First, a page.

The efficacy of pre-operative preparation with intravenous iron and/or erythropoietin in anaemic patients undergoing orthopaedic surgery: An observational study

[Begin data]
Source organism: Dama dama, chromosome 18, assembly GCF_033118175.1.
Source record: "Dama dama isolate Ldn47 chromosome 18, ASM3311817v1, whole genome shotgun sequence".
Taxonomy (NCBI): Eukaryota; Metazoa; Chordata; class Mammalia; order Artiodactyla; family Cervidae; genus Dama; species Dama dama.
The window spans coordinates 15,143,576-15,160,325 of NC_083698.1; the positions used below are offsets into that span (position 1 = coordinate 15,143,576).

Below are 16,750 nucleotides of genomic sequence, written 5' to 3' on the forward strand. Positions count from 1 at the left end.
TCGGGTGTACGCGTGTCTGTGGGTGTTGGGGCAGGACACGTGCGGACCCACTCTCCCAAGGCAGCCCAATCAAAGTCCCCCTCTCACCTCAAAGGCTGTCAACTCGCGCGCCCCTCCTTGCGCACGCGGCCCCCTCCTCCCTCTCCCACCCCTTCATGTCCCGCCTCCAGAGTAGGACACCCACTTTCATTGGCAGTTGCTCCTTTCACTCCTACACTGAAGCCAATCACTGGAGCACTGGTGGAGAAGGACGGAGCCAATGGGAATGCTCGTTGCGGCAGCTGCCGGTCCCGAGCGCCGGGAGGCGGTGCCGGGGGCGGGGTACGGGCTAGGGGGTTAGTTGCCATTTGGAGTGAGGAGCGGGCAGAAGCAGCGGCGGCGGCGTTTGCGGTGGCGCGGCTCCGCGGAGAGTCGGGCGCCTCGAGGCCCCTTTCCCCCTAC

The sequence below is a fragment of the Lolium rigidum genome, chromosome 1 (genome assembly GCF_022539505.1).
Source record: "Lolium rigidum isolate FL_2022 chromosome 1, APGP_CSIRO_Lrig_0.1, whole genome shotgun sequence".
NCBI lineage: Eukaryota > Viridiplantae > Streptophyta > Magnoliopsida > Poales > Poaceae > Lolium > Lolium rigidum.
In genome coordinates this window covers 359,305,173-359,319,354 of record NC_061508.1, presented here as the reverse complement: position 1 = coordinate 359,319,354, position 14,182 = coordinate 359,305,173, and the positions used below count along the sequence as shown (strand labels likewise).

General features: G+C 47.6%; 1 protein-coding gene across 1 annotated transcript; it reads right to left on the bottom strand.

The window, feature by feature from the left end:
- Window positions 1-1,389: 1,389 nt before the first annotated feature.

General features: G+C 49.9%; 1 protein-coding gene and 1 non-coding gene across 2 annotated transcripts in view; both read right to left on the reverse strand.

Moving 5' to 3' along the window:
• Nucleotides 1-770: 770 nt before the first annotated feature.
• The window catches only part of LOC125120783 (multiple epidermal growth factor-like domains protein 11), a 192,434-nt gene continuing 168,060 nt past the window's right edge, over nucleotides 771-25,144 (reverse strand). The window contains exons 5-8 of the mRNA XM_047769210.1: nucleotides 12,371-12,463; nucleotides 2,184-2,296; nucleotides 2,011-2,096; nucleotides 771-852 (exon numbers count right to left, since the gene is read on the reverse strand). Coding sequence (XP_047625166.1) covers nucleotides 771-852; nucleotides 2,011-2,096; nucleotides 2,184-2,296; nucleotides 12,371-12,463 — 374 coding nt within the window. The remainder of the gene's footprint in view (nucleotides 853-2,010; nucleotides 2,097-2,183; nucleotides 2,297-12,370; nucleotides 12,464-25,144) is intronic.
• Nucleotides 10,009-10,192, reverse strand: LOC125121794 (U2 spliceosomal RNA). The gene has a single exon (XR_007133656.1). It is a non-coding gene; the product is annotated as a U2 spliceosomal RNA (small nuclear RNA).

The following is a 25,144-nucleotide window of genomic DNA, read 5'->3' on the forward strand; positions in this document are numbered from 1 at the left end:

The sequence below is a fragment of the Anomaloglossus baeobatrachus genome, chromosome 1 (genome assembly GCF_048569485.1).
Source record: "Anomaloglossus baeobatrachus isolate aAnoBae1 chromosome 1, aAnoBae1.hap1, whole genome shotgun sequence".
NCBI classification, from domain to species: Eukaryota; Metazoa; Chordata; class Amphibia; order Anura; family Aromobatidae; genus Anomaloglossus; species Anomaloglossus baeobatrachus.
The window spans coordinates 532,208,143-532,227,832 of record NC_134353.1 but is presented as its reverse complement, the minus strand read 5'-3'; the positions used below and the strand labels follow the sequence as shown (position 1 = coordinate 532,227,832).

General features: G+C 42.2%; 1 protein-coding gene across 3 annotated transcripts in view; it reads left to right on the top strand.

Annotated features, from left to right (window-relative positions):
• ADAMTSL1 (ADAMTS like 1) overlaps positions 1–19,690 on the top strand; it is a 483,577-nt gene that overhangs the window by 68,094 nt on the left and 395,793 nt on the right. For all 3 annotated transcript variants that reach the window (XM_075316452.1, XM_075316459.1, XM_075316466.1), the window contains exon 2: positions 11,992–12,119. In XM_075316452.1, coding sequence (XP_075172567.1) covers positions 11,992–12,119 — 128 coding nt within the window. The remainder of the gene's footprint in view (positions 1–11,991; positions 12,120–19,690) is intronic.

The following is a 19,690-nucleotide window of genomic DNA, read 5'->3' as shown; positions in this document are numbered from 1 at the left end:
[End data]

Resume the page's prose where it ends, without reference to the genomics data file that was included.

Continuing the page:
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BACKGROUNDPre-operative anaemia and transfusion are common among patients undergoing elective orthopaedic surgery. Application of ‘patient blood management’ might be the most effective way to reduce both anaemia and transfusion. Pre-operative administration of iron and/or erythropoietin (EPO) is one of the cornerstones of the first pillar of patient blood management, but in a daily clinical setting, efficacy and long-term safety of this measure have not been analysed thoroughly to date.OBJECTIVETo investigate the influence of pre-operative preparation (PREP) of patients with iron and/or EPO on peri-operative transfusion needs and long-term survival.DESIGNSingle-centre, retrospective study.SETTINGAnaesthesia department, University hospital.INTERVENTIONSPre-operative preparation with iron and/or EPO versus no preparation.METHODSAfter approval of our local ethics committee, data of 5518 patients who received total hip or total knee replacement between 2008 and 2014 were included. Patients receiving iron and/or EPO were included in the PREP group, whereas patients without iron and/or EPO were included in the no preparation group. From the full data set, a bias-reduced subset of 662 patients was obtained by means of propensity score-matching to compare peri-operative red blood cell utilisation and long-term survival of patients between groups.RESULTSPatients in the PREP group needed a lower number of units of red blood cells than patients in the no preparation group (0.2 ± 0.8 vs. 0.5 ± 1.3, P < 0.001), had a lower transfusion rate (12 vs. 24%, P < 0.05) and had a similar haemoglobin concentration (10.7 ± 1.3 vs. 10.6 ± 1.1 g dl−1, not significant) at discharge. No differences in long-term survival were observed between the two study groups.CONCLUSIONPREP of patients with iron and/or EPO in orthopaedic patients can be considered highly effective in terms of transfusion reduction, without influencing long-term survival.

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